Chuck Lambert’s day job is not exactly the kind of gritty, back-breaking slog typically associated with the blues: he’s a membership services associate at Red Bank’s Community YMCA. That’s right, he’s the guy who’ll give you the orientation tour, set you up with access to the Cybex machines or heated indoor pool, and do it all with purring, irresistible charm.
But Lambert has also had glimpses of the seamier side of what the world can show you, he says, and hes not just talking about the men’s locker room at peak occupancy. For starters, some of the musicians Lambert has played with have been run over by the music biz, or drugs, or just plain bad luck, without having any sort of safety net for themselves or their families. Music — the blues in particular — has its pitfalls, he says over tonic water at the Downtown Café. Next thing you know, theyre having a benefit concert for you.
Of course, plenty of musicians hold down day jobs: thats not news. Whether they’re bluesmen, rappers or timpanists for the philharmonic, only a select few can get by without a little something to supplement what music provides in material terms. Lambert’s job at the Y, which hes had for nine years, is a nice backstop for a guy with a 10-year-old daughter. It’s also, he says, a terrific way to interact with people from the town where he lives. (It just seems so right that Chuck’s home is on Mechanic Street, birthplace of one of his idols, William Count Basie).
Heres the thing, though, that we want to call attention to and, frankly, applaud: Lambert, who turns 55 this summer, has had a remarkably durable musical career for a guy who toils on this side of stardom. Hes been playing professionally since he was 16, before he was old enough to drink in the bars where he began honing his chops. Hes always found a way to make a few bucks from it, too, through his days at Lafayette College, then out on the road with legends such as John Lee Hooker and Screamin’ Jay Hawkins, and right up to the present. It’s been pretty consistent, with no real long spells of inactivity, Lambert says. Considering the alternatives, it’s an achievement that leaves him grateful and humbled beyond expression, he adds.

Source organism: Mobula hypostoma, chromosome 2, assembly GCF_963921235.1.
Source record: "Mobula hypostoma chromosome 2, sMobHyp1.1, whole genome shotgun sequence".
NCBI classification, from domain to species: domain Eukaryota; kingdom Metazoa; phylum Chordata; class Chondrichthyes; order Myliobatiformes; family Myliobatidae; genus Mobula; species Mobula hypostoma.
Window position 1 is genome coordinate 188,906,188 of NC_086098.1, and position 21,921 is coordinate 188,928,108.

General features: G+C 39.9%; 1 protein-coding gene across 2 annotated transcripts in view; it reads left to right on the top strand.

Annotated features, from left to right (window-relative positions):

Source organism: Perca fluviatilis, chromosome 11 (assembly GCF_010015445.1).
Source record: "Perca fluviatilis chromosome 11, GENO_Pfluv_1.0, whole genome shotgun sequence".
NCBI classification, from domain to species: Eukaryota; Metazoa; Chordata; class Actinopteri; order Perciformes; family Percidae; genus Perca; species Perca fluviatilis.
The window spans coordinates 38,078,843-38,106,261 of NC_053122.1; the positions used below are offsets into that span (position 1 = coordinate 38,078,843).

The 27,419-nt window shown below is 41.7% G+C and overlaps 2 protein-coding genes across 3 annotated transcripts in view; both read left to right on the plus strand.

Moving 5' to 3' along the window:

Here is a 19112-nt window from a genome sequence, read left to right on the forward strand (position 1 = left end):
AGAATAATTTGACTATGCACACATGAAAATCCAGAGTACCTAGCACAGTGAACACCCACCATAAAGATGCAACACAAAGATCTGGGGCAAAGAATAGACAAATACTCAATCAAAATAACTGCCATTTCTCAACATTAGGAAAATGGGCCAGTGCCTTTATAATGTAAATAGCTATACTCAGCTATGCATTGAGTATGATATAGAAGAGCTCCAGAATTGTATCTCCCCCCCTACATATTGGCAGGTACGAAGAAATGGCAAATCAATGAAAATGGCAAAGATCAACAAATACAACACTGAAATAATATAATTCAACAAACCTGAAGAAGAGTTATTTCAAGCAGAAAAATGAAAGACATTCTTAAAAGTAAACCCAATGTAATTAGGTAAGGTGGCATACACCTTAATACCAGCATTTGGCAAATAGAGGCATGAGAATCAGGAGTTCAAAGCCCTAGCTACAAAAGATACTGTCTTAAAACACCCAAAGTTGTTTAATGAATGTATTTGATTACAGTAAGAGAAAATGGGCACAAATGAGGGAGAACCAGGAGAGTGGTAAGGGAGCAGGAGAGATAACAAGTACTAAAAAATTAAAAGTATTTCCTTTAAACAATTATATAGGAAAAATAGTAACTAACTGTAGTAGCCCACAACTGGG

He’s still at it, too. The five-piece Chuck Lambert Band plays up to 125 nights a year at the likes of the Downtown Café, the Walt Street Pub and the Crossroads Bar in Asbury Park, churning out a blend of muscular Chicago blues, R&B and jazz, with tinges of funk thrown in (the man, after all, rubbed elbows with George Clinton and Bootsy Collins in his native Plainfield).
As in years past, Chuck and his band will take the stage at this year’s 20th edition of the Red Bank Jazz & Blues Festival. The show is, understandably, a high point for Lambert. Getting up in front of a hometown crowd at such a high-profile festival is definitely not just another gig, he says. When you get the opportunity to play in front of thousands of people, many of whom have supported you for years, your heart definitely beats a little faster.
The Chuck Lambert Band is schedule to put some muscle into it on the Marina Stage at 6:30p Saturday. Beware: Your heart rate will rise, too. You will sweat. And towels are not provided.